March 26, 2020, at 1:10 PM, marks the first game of the 2020 regular season for the Seattle Mariners.
March 26, 2020, at 1:10 PM, also marks the first opportunity for fans to see what kind of team the Mariners are looking like they will be – not just here and now, but also in the future.
And it looks to be an exciting one.
Gone is the franchise savant, Felix Hernandez, who left and signed a minor-league deal (that includes an invite to big-league camp) with the Atlanta Braves, and gone with him is one of the final pieces that can be tied to the franchise’s success. While their amount of success has varied through each season, the fact that they have produced sub-.500 records for seven seasons since 2010 speaks more to their uneven roster and on-field performances that each team has produced.
Describing the Mariners’ roster as ‘exciting’ may lead fans the wrong way, but ‘exciting’ here does not necessarily coincide with ‘successful,’ ‘positive,’ or ‘postseason-bound.’ The future of this organization looks to be a lot brighter than their current roster complexion, which is going to make the Mariner faithful a bit uneasy to have to wait to see the finished product.
But it should damn well be worth the wait.
Spring Training in 2020 is a great look into what the future holds for this organization, as future stars like Jarred Kelenic (OF), Julio Rodriguez (OF), Logan Gilbert (RHP), Evan White (1B), and Justin Dunn (RHP) all live at the top of the franchise’s farm system, and they are all projected to make their MLB debuts within two seasons, which will provide the big-league team with a huge amount of talent all at once.
Riding the wave of the youthful players is a very careful chess game that requires the utmost patience in massaging the most amount of production out of it. The Atlanta Braves were able to do that very successfully, channeling the early success players like Ronald Acuna, Ozzie Albies, Dansby Swanson, Austin Riley, Mike Soroka, Mike Foltynewicz, and Chad Sobotka, into a National League East divisional title and a few playoff runs (even if they have both ended prematurely).
For the Mariners, their up-and-coming core may not necessarily resemble that of the high-ceiling core that the Braves had, but their core of players that are looking to make big-league impacts as soon as this season has got to finally give fans something to be happy about and look forward to.
Of their projected nine starters, only Kyle Seager, Kyle Lewis, and Evan White were drafted by Seattle, making their foray into upgrading their roster mainly an outside-reaching affair. The likes of J.P. Crawford, Shed Long Jr., Daniel Vogelbach, and Mallex Smith were all acquired by the team, among other players, and that type of talent did not come cheap, but it seems as though that the Mariners have been able to recoup any sort of lost value through the development of their future stars.
Kelenic looks to be the cream of the crop, acquired in the Robinson Cano and Edwin Diaz trade with the New York Mets last offseason, which seems to be looking better and better for the Mariners as the days go on. Cano has continued to deal with injury issues while in the Big Apple, and even though Diaz put up 26 saves last year for the Mets, his 2-7 record combined with a 5.59 ERA shows up as a far cry from his 57 saves and 1.96 ERA he produced in his final season with Seattle in 2018.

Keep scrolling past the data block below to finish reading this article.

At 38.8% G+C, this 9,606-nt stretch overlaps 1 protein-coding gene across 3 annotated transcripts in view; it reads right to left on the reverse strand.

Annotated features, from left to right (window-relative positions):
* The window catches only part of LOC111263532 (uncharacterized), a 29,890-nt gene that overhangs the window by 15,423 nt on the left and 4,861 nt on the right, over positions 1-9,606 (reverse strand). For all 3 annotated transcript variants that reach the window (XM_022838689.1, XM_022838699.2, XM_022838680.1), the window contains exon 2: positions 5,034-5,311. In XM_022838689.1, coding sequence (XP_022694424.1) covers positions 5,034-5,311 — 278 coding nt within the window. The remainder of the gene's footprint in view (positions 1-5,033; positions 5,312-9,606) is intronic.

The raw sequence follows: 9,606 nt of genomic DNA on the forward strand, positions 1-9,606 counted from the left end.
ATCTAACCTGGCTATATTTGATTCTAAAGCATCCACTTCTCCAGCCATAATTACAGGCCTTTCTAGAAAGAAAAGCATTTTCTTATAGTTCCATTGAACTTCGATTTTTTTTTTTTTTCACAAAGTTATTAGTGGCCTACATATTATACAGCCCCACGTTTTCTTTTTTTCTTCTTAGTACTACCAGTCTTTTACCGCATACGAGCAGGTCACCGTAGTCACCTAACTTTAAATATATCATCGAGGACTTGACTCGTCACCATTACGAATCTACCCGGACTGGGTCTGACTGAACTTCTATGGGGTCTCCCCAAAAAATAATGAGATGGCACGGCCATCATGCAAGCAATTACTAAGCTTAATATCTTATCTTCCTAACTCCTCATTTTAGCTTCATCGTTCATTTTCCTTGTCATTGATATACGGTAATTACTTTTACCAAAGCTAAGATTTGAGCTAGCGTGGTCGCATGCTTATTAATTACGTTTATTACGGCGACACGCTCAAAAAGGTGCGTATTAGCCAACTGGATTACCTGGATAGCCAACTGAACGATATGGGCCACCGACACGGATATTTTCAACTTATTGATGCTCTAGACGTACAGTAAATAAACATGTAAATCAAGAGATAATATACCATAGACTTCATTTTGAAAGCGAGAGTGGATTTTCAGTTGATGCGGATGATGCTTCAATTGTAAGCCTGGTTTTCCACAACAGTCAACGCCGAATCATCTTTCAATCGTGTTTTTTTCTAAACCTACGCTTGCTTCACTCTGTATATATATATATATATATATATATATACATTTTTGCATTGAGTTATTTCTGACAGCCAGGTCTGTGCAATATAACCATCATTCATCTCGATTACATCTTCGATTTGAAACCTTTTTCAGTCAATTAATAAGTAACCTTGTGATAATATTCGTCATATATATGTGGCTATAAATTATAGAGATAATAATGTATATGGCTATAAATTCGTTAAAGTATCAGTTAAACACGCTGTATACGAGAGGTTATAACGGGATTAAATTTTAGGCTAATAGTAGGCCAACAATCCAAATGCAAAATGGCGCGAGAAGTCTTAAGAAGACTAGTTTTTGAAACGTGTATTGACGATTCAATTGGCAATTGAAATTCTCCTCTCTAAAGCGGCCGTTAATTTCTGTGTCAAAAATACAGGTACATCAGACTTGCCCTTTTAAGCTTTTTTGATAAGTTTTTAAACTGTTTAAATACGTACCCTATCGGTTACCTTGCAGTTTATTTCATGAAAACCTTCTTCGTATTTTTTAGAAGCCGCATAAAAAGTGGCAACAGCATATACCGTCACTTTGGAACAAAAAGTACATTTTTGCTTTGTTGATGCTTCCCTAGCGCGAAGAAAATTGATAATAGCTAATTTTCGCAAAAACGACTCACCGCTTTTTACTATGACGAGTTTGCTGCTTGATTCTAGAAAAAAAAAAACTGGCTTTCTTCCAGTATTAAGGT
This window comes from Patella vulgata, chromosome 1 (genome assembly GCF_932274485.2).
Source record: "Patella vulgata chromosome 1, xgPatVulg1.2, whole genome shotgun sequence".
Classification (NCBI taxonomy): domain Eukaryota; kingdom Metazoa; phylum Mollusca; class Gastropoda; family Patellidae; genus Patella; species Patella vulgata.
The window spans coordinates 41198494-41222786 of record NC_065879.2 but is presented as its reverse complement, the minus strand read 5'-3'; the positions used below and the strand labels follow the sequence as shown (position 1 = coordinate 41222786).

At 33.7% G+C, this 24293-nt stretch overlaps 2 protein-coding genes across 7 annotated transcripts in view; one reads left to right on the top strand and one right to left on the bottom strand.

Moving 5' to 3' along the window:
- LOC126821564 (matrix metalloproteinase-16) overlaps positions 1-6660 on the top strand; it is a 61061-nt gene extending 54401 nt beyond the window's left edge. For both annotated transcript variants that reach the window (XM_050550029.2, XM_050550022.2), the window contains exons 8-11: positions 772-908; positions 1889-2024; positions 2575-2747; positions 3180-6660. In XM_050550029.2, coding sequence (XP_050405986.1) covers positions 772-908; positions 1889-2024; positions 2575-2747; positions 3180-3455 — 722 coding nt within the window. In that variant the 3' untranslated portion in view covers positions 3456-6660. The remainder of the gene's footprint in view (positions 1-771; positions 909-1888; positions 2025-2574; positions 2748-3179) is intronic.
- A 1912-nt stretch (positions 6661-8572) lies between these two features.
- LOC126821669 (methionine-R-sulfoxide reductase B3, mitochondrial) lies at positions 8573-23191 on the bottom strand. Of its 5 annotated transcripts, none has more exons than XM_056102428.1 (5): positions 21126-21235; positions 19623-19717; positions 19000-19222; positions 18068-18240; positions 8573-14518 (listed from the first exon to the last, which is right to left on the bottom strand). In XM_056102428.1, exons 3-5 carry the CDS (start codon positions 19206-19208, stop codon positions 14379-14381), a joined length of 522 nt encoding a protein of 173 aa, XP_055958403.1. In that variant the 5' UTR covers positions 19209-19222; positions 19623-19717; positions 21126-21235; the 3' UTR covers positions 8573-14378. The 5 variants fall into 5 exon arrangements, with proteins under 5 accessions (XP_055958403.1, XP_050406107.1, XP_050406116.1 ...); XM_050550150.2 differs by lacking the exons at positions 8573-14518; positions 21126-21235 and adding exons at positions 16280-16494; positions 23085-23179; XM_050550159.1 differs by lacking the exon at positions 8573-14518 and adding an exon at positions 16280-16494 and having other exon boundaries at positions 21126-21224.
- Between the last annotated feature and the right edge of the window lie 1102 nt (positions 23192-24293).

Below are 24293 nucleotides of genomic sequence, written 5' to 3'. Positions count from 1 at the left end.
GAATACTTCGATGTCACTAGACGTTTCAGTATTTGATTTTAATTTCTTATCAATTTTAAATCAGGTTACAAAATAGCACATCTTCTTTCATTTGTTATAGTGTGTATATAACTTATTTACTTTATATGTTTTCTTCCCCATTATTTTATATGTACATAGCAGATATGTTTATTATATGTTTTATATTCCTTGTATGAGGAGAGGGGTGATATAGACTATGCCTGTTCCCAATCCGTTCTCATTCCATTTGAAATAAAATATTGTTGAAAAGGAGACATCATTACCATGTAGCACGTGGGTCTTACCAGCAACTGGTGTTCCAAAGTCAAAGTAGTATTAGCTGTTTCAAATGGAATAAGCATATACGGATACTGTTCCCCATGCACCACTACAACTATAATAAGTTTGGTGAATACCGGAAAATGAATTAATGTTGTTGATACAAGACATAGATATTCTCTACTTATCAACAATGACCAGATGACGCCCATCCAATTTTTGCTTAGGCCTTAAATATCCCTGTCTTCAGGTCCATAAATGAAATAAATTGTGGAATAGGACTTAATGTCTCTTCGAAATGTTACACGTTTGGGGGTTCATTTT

The strategy of building for the future while still playing for the present is nothing even close to being a science, as teams across all levels of professional sports struggle to make this concept work. And the same goes for the Mariners as well, especially since they have been producing very inconsistent results over the past decade.
Mixing in losing seasons in between those that are above .500 is a weird way to run a rebuild or a reset of sorts, which may be the exact reason that this team has been stuck in a bit of a purgatory lately. But with what is on the horizon, they only have to hold out for a little bit longer before the valued resources get to the big leagues and hopefully help push them to the point of consistent and above-average play.
At the moment, the future has arrived in the form of White, Justus Sheffield, and Long Jr., who each will be able to help this team in different ways.
For White, he looks to be the main guy to play every day over at first base, especially with the slugging Vogelbach staying as the team’s main designated hitter. With the kind of defensive prowess that White has, the 23-year-old 17th overall selection out of the University of Kentucky looks to be the perfect first piece to help start the integration of their farm system into their big-league roster.
Even with only four games at the Triple-A level under his belt, White comes into camp with the first base role seemingly favored in his direction, which shows the type of player that Seattle thinks that he can become. Combined with the six-year, $24 million extension that he just signed even before taking a single at-bat at the MLB level, and you have all the makings of a young player that has a ton of support behind him from the organization.
Whether or not the Mariners make 2020 the year that they finally re-enter the radar of people and fans across the country, they still have the type of roster at this moment and in the foreseeable future to be very excited about. The results that they earn in ‘20 may not necessarily be the ones that they are looking for at the moment, but the improvements that their core of up-and-comers are going to make will speak more about what they are going to become and not about who they are already.